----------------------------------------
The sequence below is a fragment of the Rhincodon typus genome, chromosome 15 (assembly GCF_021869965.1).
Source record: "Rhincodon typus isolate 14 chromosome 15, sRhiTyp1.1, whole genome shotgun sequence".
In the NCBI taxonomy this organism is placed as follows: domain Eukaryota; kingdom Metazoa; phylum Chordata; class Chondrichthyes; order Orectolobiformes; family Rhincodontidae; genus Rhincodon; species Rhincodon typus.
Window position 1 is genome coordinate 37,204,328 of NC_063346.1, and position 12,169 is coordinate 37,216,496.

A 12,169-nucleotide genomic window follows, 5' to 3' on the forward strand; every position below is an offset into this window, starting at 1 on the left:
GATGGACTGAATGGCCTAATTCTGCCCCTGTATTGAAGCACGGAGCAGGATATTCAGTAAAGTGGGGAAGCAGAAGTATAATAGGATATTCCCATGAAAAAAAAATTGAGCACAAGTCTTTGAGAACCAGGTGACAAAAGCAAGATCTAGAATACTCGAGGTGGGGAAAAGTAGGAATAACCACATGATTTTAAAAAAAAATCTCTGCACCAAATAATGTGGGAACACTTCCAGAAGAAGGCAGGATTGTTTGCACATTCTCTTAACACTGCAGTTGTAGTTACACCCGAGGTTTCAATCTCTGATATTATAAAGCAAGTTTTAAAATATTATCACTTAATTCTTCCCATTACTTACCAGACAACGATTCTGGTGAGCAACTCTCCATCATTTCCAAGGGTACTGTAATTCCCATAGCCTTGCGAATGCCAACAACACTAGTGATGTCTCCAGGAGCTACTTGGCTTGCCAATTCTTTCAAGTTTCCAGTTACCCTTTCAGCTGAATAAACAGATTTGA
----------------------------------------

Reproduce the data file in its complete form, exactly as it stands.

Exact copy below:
The sequence below is a fragment of the Rhincodon typus genome, chromosome 15 (assembly GCF_021869965.1).
Source record: "Rhincodon typus isolate 14 chromosome 15, sRhiTyp1.1, whole genome shotgun sequence".
In the NCBI taxonomy this organism is placed as follows: domain Eukaryota; kingdom Metazoa; phylum Chordata; class Chondrichthyes; order Orectolobiformes; family Rhincodontidae; genus Rhincodon; species Rhincodon typus.
Window position 1 is genome coordinate 37,204,328 of NC_063346.1, and position 12,169 is coordinate 37,216,496.

A 12,169-nucleotide genomic window follows, 5' to 3' on the forward strand; every position below is an offset into this window, starting at 1 on the left:
GATGGACTGAATGGCCTAATTCTGCCCCTGTATTGAAGCACGGAGCAGGATATTCAGTAAAGTGGGGAAGCAGAAGTATAATAGGATATTCCCATGAAAAAAAAATTGAGCACAAGTCTTTGAGAACCAGGTGACAAAAGCAAGATCTAGAATACTCGAGGTGGGGAAAAGTAGGAATAACCACATGATTTTAAAAAAAAATCTCTGCACCAAATAATGTGGGAACACTTCCAGAAGAAGGCAGGATTGTTTGCACATTCTCTTAACACTGCAGTTGTAGTTACACCCGAGGTTTCAATCTCTGATATTATAAAGCAAGTTTTAAAATATTATCACTTAATTCTTCCCATTACTTACCAGACAACGATTCTGGTGAGCAACTCTCCATCATTTCCAAGGGTACTGTAATTCCCATAGCCTTGCGAATGCCAACAACACTAGTGATGTCTCCAGGAGCTACTTGGCTTGCCAATTCTTTCAAGTTTCCAGTTACCCTTTCAGCTGAATAAACAGATTTGA